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Sure, the presidential primary election was nothing to be concerned about with both major parties having selected their candidates weeks ago (Democrats had no choice other than President Barack Obama, and Republicans settled for former Massachusetts Gov. Mitt Romney). But, what happened to California voters last Tuesday?
The answer should be of major concern to both political parties, and voters themselves. About one in four voters in the state showed up to cast a ballot. That means that 25 percent of the electorate determined a change in term limits for state lawmakers, and a possible $1-a-pack tax on cigarettes (that measure is losing by less than 1 percent).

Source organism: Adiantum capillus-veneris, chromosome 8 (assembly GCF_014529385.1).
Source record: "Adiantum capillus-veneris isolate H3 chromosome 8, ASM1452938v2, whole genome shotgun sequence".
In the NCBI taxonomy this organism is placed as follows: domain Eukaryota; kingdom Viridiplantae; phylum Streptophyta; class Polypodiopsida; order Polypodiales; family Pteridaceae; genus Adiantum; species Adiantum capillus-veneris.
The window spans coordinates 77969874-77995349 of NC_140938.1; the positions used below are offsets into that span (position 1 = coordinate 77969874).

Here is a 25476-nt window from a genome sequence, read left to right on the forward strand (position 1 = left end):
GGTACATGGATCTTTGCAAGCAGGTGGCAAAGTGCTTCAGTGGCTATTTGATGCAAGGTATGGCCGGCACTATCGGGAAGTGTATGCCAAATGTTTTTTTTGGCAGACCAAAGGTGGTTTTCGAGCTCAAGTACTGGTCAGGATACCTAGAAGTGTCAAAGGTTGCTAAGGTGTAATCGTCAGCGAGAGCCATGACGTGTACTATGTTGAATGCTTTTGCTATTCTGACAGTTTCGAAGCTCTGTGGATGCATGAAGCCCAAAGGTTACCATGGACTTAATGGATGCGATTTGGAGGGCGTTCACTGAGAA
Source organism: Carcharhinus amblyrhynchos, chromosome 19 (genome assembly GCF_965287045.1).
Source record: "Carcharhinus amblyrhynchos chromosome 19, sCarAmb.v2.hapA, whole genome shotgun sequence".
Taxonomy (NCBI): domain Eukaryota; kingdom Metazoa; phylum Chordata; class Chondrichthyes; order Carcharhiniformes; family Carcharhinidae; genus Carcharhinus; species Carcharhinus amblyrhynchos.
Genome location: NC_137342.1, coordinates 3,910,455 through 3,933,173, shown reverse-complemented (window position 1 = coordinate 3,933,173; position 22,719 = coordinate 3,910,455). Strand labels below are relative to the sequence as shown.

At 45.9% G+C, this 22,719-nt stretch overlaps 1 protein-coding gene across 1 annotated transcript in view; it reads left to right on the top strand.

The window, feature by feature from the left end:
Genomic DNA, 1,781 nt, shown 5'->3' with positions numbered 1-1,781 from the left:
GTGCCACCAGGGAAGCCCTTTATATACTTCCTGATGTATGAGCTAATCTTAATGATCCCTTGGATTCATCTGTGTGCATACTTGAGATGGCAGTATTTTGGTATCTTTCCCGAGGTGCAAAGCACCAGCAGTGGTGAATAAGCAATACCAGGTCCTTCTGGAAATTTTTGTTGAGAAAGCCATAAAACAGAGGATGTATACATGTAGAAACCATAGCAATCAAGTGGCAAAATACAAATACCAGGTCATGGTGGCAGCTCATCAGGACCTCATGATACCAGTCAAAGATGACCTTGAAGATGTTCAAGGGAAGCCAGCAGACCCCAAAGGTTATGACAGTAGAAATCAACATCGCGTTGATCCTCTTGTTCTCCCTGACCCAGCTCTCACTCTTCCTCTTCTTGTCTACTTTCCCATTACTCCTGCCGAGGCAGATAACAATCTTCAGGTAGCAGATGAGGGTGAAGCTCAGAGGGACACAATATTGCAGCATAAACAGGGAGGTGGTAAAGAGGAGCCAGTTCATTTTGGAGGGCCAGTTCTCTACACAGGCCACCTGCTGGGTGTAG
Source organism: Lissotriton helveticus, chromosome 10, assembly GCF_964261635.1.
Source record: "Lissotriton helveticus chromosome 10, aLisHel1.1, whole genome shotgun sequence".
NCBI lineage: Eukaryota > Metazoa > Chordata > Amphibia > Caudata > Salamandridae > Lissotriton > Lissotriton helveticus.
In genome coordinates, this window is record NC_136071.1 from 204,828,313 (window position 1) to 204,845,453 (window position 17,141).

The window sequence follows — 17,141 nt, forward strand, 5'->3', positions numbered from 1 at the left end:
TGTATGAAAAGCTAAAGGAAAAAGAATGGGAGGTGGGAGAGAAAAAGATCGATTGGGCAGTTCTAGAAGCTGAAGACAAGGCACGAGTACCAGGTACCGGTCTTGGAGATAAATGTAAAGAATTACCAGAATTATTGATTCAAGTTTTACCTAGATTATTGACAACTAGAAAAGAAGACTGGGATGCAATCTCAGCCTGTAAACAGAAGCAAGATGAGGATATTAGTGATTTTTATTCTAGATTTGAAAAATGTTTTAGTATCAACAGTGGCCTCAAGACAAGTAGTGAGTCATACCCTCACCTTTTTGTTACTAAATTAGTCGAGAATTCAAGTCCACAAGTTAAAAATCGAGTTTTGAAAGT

Fresno County voters were invisible, with about 20 percent bothering to exercise their right. Voters in other parts of the Valley were just a little more visible, but trailed the state turnout of 25 percent.
A democracy cannot survive when three out of every four voters refuse to get involved. They could have made the difference in several tight contests. Latinos, now the majority of residents in five California counties (Merced, Madera, Fresno, Tulare and Kings), must make voting a priority. They must be active participants in our system of governance.
Pickets, marches and demonstrations draw attention, but they matter nothing if those aren't converted into votes.
Voters, you have less than five months to get ready to vote. Your vote does count.